Wednesday, May 10, 2006

The Etiquette of Old MacDonald


Old MacDonald had a farm,
E-I-E-I-O.
And on that farm he had some frogs
E-I-E-I-O.
With a ribbit-ribbit here,
And a ribbit-ribbit there . . .

What kind of a farm is this again?

As I mentioned a few days ago, I took Q to a toddler play class that had some idiosyncrasies, and I have to ask your opinion, oh Internet friends, on a particular part of circle time. I'm speaking about the etiquette of Old MacDonald.

Miss Teacher had a medium-level mastery of English, and it was difficult to make out what she was saying, but we all played along and had a good time. Any day when we can sing and make animal noises is a good day in our household.

So, the questions begin: As the leader of the song, are you supposed to call out the name of the animal as the verse begins so that everyone can participate in the song? Or do you make everyone wait in suspense, straining to hear what animal you mumble, leaving the group to lurch back into the rhythm of the song?

I recall from the days of playing the Hokey-Pokey that the gym teacher would yell out "Right hand!" and later "Right foot!" before we started singing the verses, so we could all sing together.

And is there a particular order you're supposed to use for the animals? If I'm the leader, is it ok if I choose them in whatever order comes to mind? That makes sense to me, but do the kids (and mommies) expect a cow, followed by a sheep or horse?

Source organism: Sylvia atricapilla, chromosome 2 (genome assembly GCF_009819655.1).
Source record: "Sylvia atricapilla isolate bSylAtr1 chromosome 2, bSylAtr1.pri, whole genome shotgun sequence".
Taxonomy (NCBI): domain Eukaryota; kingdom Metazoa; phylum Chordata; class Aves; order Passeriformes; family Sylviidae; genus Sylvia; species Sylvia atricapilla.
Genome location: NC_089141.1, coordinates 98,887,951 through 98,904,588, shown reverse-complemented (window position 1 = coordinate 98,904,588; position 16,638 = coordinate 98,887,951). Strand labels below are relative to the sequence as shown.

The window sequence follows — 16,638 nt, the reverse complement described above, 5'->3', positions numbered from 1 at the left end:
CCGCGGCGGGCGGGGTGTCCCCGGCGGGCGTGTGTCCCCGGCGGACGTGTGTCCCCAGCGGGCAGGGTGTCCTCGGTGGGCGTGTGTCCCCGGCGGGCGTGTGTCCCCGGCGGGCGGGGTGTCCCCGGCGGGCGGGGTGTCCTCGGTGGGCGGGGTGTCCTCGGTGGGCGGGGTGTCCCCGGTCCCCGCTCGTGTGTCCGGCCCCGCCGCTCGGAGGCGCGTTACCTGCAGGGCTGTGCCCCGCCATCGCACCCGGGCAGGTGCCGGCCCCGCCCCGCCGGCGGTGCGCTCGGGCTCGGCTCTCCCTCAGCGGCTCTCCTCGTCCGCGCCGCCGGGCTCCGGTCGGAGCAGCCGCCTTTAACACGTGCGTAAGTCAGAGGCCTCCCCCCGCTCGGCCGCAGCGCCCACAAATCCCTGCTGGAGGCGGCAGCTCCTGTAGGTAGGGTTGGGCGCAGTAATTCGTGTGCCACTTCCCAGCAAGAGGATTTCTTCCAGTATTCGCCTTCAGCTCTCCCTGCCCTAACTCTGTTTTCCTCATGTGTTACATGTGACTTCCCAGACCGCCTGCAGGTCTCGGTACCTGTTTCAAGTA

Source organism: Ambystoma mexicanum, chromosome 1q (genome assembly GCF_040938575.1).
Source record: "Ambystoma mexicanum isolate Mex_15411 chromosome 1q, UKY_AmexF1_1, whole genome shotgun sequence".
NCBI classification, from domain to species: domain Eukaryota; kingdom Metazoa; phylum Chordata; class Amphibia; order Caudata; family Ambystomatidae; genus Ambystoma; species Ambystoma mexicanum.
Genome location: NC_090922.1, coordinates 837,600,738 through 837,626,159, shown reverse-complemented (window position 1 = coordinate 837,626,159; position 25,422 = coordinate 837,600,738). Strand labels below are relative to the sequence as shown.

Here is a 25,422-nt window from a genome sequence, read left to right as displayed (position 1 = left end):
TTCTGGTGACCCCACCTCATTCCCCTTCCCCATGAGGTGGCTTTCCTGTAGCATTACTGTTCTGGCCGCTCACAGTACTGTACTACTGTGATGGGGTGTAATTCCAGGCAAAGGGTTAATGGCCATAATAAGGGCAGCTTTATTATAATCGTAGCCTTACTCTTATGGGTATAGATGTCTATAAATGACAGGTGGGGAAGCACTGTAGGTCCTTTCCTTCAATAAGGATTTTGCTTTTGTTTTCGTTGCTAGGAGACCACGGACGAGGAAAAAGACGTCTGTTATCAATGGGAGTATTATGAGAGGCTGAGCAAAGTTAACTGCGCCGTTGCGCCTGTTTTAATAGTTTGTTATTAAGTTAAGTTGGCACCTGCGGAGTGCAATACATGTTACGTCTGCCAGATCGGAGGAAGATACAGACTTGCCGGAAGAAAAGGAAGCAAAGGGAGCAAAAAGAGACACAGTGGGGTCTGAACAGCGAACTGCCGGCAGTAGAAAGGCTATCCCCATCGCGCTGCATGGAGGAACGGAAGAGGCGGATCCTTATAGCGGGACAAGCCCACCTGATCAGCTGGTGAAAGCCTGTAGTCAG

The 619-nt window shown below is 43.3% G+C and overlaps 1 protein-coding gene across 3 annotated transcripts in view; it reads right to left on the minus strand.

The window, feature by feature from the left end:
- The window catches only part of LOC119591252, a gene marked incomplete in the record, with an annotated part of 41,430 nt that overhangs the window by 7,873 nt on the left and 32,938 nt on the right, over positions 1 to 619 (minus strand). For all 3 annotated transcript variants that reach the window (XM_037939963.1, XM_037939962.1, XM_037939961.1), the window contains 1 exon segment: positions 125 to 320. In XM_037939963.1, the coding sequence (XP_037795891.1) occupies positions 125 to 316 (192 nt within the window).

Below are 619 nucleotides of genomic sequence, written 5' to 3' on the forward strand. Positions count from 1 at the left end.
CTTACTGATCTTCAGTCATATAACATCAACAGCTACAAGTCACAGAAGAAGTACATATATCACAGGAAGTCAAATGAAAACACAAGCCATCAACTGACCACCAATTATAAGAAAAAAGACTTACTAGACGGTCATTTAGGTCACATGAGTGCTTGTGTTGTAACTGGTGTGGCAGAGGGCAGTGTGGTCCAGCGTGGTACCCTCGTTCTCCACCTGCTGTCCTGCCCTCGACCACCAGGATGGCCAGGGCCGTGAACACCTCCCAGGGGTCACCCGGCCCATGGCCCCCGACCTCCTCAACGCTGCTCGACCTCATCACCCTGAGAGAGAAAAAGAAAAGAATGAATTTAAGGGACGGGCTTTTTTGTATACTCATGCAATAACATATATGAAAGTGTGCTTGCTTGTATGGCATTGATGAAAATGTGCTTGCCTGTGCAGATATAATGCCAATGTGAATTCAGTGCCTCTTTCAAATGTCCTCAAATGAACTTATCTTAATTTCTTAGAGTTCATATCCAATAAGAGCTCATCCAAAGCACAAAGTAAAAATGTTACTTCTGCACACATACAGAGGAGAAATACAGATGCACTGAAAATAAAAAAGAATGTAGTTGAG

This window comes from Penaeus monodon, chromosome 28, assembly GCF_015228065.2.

I enjoyed Miss Teacher's unusual collection of farm animals, which was both highly creative and also probably lacking the shared background of the prototypical American traditional family farm of the last century. My favorite was the frogs, although she did have another (turtles, or perhaps fish?) where no one knew what sounds to make. She also made all the animals plural, so we squeezed in some extra syllables.

And on that farm he had some horses
E-I-E-I-O

I'm certainly not going to tell Miss Teacher that I'm confused by her rendition of Old MacDonald. Anyone who will take on 2 dozen toddlers and their mothers deserves to run her class however she likes. And what farm these days has one horse, one sheep, one pig and one cow anyway? I'm grateful we weren't singing about a factory farm.

And on that farm he had 10,000 chickens
E-I-E-I-O

Any thoughts on Old Mac?

5 comments:

lara said...

i've definitely been present for cases where the animal has been called out at the beginning of the verse so that everyone can participate. another option i've seen (dylan's preschool teacher used to do this) is to sing along until you get to the "he had a..." and point to one of the kids to let them choose. that obviously works better with kids who are slightly more verbally advanced, though. :)

Tom Fence said...

we did the call it out right before the open spot, also in order of who goes next. so many options, so little time! crystal

Tom Fence said...

we did the call it out right before the open spot, also in order of who goes next. so many options, so little time! crystal

Anonymous said...

Hmm, it does seem like calling out the name would work better. As for unusual animals, when we sing it, Jeremy and I take turns choosing an animal. Any animal is fair game. We've had elephants, catfish, ocotopi, tigers, yaks, etc. The noise made is sometimes highly creative. (A catfish says meow-bloopbloop, an octopus says squirt-squirt, etc). Why limit yourself? Amy

Anonymous said...

That cracks me up! Octopi, 10,000 chickens, and catfish. We definately need to add some spice to our version of Micky D at our house!-Shawn